Business

FCC Communities Foundation to fund projects with landfill tax proceeds

The re-launched FCC Communities Foundation is seeking to fund exciting grassroots community projects across England and Scotland through the Landfill Communities Fund and Scottish Landfill Communities Fund.

Launched yesterday (1 May) under its new guise – FCC Communities Foundation was previously known as WREN – the not-for-profit environmental body will manage and distribute funding generated by waste management company FCC Environment through the Landfill Tax.

A proportion of the landfill tax can be set aside to fund community projects near to landfill sites.The name change is aimed to more closely associate the Foundation with FCC Environment as it chases greater funding for a range of community projects across the UK.

The Landfill Tax, introduced in 1996, is designed to push waste further up the waste hierarchy into alternative means of disposal such as recycling. It is collected from landfill site operators, with the costs of the tax passed on to users such as waste management companies or local authorities in the form of higher disposal prices.

A proportion of the tax (currently 6.8 per cent) can be diverted by landfill operators into the Landfill Communities Fund, where it is set aside to fund projects located within a 10-mile radius of active landfill sites. More than £1 billion has been spent on more than 32,000 projects across the UK since its introduction in 1996.

Since its inception in 1997 as WREN, FCC Communities Foundation has awarded over £250 million to projects as diverse as The National Centre for Writing based at Dragon Hall in Norwich, the redevelopment of Aberdeen Art Gallery and the War Horse project at Featherstone near Wakefield – which saw the installation of a sculpture as a memorial to the 353 servicemen from the town who lost their lives in the First World War.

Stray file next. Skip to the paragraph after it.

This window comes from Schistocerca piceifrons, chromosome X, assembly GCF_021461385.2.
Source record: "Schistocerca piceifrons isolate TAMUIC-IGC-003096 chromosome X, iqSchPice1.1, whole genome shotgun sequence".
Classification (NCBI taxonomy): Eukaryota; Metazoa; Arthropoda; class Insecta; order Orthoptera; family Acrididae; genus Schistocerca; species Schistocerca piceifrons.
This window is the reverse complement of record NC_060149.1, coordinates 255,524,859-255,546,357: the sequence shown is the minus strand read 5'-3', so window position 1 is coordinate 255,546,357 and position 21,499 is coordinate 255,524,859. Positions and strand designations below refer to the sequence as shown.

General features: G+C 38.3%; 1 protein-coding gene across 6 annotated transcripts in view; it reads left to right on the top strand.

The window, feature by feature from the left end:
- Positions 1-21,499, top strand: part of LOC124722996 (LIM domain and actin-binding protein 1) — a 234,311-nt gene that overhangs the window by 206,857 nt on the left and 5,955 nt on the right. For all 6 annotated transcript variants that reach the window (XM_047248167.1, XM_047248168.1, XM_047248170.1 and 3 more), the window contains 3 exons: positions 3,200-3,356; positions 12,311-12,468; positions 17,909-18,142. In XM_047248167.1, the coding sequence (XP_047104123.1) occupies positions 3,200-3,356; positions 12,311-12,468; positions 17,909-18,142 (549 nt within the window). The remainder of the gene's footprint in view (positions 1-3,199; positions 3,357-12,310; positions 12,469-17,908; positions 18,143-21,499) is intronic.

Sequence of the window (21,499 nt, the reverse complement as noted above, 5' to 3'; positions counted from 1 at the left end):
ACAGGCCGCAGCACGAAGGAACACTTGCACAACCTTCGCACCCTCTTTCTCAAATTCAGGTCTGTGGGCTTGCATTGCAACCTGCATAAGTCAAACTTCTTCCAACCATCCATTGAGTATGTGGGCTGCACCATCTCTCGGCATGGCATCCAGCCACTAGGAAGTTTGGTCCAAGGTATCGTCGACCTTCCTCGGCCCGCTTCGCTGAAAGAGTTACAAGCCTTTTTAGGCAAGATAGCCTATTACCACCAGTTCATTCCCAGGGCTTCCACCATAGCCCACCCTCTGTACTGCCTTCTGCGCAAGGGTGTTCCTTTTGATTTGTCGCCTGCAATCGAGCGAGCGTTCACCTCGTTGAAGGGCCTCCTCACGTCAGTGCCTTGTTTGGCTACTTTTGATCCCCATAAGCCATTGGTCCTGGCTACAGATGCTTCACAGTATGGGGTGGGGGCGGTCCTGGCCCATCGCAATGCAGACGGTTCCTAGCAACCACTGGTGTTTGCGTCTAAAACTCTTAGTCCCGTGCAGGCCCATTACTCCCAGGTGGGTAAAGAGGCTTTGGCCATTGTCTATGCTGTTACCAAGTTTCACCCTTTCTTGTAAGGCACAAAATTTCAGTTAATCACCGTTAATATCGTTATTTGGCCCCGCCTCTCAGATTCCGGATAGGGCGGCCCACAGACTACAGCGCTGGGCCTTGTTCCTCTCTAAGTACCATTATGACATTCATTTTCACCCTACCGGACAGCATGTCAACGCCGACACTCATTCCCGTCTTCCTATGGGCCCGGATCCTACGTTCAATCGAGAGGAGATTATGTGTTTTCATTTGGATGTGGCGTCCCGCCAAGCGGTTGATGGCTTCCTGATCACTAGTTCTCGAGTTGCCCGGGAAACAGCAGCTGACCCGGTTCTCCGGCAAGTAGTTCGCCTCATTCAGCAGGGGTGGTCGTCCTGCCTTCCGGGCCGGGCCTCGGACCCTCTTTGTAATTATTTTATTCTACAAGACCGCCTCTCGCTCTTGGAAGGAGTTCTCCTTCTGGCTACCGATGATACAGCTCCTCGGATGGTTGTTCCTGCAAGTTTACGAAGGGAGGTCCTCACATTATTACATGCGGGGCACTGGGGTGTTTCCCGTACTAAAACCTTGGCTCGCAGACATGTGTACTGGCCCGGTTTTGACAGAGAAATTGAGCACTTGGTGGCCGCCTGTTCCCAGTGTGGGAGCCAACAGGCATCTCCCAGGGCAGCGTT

Commenting on the re-launch, Gary Allen, Chairman of FCC Communities Foundation, said: “The launch of the rebranded business is an important step forward and is the final phase of an extensive programme of restructuring. It positions the company more directly in line with FCC Environment, who we manage and distribute funding on behalf of through the Landfill Communities Fund, something which can only be positive for both our businesses.”

Julie Fourcade, Head of External Affairs for FCC Environment, said: “As one of the UK’s leading waste and resource businesses, we seek to maximise the value of the material that we collect, recycling as much as we can. But it is a reality that for some materials, landfill is the only option and so we run a professional landfill business operating under license from the Environment Agency.

“FCC Communities Foundation allows us to, indirectly, give back to the communities in which we operate by funding worthy projects and demonstrating community value. To have the new company named so as to more closely align to our core business will only be a good thing.”

Simon Settle, General Manager of FCC Communities Foundation, added: “Today is an exciting day for everybody involved in the business and is the culmination of two years’ hard work. I hope that this is the beginning of a closer working relationship with FCC Environment and one that will see many more fantastic community projects awarded funding across England and Scotland over the years ahead.”

You can find out more about FCC Communities Foundation on the foundation’s website.